Legislative Activity

Rep. Greg Walden to Chair House Energy & Commerce Committee in the 115th Congress

Rep. Greg Walden (R-OR) has been selected by the House Republican Steering Committee (the body that assigns party members to House committees) to chair the House Energy & Commerce Committee (House Commerce Committee) in the 115th Congress, which will begin in January 2017. Rep. Walden will replace the outgoing Chairman Fred Upton (R-MI), who, having served since 2011 as Chairman, is term-limited. Rep. Walden currently chairs the Communications and Technology Subcommittee of the House Commerce Committee. In a statement, Rep. Walden, who succeeded in winning the chairmanship over Reps. John Shimkus (R-IL) and Joe Barton (R-TX), stated that he was “deeply honored” by the opportunity to chair the full committee and thanked the current chairman for his work. Among other tasks, Rep. Walden will next have to choose the subcommittee chairs for the next Congress.

This Week’s Hearings:

  • Wednesday, December 7: The Subcommittee on Antitrust, Competition Policy & Consumer Rights of the Senate Committee on the Judiciary will hold a hearing entitled “Examining the Competitive Impact of the AT&T-Time Warner Transaction.” Witnesses include Randall Stephenson, Chairman and Chief Executive Officer, AT&T; Jeffrey Bewkes, Chairman & Chief Executive Officer, Time Warner; Mark Cuban, Chairman, AXS TV, Owner, Dallas Mavericks, Landmark Theatres, and Magnolia Pictures; Gene Kimmelan, President & Chief Executive Officer, Public Knowledge; and Daphna Ziman, President, Cinémoi.

Regulatory Activity

FCC’s Wireless Telecommunications Bureau Reaches “Preliminary Conclusion” That AT&T’s Zero-Rating Practices “Interfere” With an Open Internet and Expresses Concern About Zero-Rating Programs of AT&T and Verizon

In a letter sent to AT&T on December 1, Jon Wilkins, Chief of the Federal Communications Commission’s (FCC’s) Wireless Telecommunications Bureau (WTB), stated that the WTB had reached the “preliminary conclusion” that AT&T’s “wholesale Sponsored Data program” – which the FCC refers to as a “zero-rating” program – “inhibit[s] competition, harm[s] consumers, and interfere[s]’ with the ‘virtuous cycle’ needed to assure the continuing benefits of the Open Internet.” Zero-rating is a practice by which carriers do not charge end customers for data from certain services or applications through their network. WTB sent an initial inquiry to AT&T regarding the Sponsored Data program on November 9, to which AT&T responded on November 21. WTB states that AT&T’s response “tends to confirm [WTB’s] initial view that the Sponsored Data program strongly favors AT&T’s own video offerings while unreasonably discriminating against unaffiliated edge providers and limiting their ability to offer competing video services to AT&T’s broadband subscribers on a level playing field.” The letter also sets out a set of “detailed questions” regarding the Sponsored Data program and requests a response by December 15.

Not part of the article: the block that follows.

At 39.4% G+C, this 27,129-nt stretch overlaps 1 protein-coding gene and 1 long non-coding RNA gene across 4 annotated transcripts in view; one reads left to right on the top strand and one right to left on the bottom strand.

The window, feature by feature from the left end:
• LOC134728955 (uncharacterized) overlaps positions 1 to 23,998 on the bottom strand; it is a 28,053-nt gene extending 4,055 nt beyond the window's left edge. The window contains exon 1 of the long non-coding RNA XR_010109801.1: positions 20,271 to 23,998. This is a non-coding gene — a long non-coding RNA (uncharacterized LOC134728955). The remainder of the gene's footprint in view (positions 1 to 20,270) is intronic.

In a separate letter sent to Verizon, WTB expressed “concern” about the “potential impact of Verizon’s ‘FreeBee Data 360’ sponsored data program on competition for mobile video services.” WTB states that, based on public reports and information provided by Verizon to WTB, it “believes that the FreeBee Data 360 offering to edge providers unaffiliated with Verizon, combined with Verizon’s current practice of zero-rating its affiliated edge services for Verizon subscribers, has the potential to hinder competition and harm consumers.” WTB requested in the letter that Verizon “respond to address this concern” by December 15.

FCC Finds Broadband Internet Speeds Continue to Increase at “Rapid Pace” for Consumers

On December 1, the FCC released its sixth “Measuring Broadband America” report, which is a “nationwide performance study of consumers’ fixed broadband Internet access service” conducted by the FCC, according to a News Release. One purpose of the report is to “further[] the [FCC’s] efforts to provide greater transparency about network performance to help consumers make more informed choices about their Internet Service Provider,” per the News Release.

Notably, the report “shows that broadband speed offerings to the average consumer continue to increase at a rapid pace, and broadband service providers generally are delivering actual speeds that meet or exceed advertised speeds,” however, “results are not uniform across technologies” and the FCC has found a “growing disparity in advertised download speeds between many DSL-based broadband services and most cable- and fiber-based broadband services,” according to the News Release. Specifically, the FCC found that “the average annual increase in median download speeds” was “47% for cable, and 14% for fiber, while popular DSL speeds have remained largely the same.” The FCC also found that “[c]onsumers with access to faster services continue to migrate to higher service tiers.”

The FCC’s consumer guide to broadband Internet speeds is available here.